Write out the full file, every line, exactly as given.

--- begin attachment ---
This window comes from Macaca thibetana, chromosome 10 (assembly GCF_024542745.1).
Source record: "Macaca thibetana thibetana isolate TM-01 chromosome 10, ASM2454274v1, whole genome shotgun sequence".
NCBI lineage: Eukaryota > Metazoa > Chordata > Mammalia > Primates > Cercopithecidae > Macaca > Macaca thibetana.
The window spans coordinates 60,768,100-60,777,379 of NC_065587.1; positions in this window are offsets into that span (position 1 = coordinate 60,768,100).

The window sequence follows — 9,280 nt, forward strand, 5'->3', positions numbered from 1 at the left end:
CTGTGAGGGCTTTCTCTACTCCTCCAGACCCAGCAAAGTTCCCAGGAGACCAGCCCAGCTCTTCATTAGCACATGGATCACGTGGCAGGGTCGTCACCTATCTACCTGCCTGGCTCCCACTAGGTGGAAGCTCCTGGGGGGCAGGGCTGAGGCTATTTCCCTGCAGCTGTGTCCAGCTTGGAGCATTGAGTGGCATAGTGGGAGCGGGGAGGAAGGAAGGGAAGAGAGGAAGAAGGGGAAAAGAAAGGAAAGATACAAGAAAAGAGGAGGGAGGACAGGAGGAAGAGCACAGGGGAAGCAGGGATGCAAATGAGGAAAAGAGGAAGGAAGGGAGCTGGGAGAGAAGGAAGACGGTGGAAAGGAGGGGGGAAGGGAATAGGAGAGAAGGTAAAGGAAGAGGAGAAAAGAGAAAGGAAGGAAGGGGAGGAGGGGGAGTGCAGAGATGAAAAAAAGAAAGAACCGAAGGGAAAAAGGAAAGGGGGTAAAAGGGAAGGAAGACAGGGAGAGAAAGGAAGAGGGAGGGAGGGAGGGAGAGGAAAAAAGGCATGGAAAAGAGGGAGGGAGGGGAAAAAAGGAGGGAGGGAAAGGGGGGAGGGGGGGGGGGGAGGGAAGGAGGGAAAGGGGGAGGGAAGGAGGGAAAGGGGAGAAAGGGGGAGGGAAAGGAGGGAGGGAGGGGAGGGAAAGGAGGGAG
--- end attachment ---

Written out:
This window comes from Macaca thibetana, chromosome 10 (assembly GCF_024542745.1).
Source record: "Macaca thibetana thibetana isolate TM-01 chromosome 10, ASM2454274v1, whole genome shotgun sequence".
NCBI lineage: Eukaryota > Metazoa > Chordata > Mammalia > Primates > Cercopithecidae > Macaca > Macaca thibetana.
The window spans coordinates 60,768,100-60,777,379 of NC_065587.1; positions in this window are offsets into that span (position 1 = coordinate 60,768,100).

The window sequence follows — 9,280 nt, forward strand, 5'->3', positions numbered from 1 at the left end:
CTGTGAGGGCTTTCTCTACTCCTCCAGACCCAGCAAAGTTCCCAGGAGACCAGCCCAGCTCTTCATTAGCACATGGATCACGTGGCAGGGTCGTCACCTATCTACCTGCCTGGCTCCCACTAGGTGGAAGCTCCTGGGGGGCAGGGCTGAGGCTATTTCCCTGCAGCTGTGTCCAGCTTGGAGCATTGAGTGGCATAGTGGGAGCGGGGAGGAAGGAAGGGAAGAGAGGAAGAAGGGGAAAAGAAAGGAAAGATACAAGAAAAGAGGAGGGAGGACAGGAGGAAGAGCACAGGGGAAGCAGGGATGCAAATGAGGAAAAGAGGAAGGAAGGGAGCTGGGAGAGAAGGAAGACGGTGGAAAGGAGGGGGGAAGGGAATAGGAGAGAAGGTAAAGGAAGAGGAGAAAAGAGAAAGGAAGGAAGGGGAGGAGGGGGAGTGCAGAGATGAAAAAAAGAAAGAACCGAAGGGAAAAAGGAAAGGGGGTAAAAGGGAAGGAAGACAGGGAGAGAAAGGAAGAGGGAGGGAGGGAGGGAGAGGAAAAAAGGCATGGAAAAGAGGGAGGGAGGGGAAAAAAGGAGGGAGGGAAAGGGGGGAGGGGGGGGGGGGAGGGAAGGAGGGAAAGGGGGAGGGAAGGAGGGAAAGGGGAGAAAGGGGGAGGGAAAGGAGGGAGGGAGGGGAGGGAAAGGAGGGAG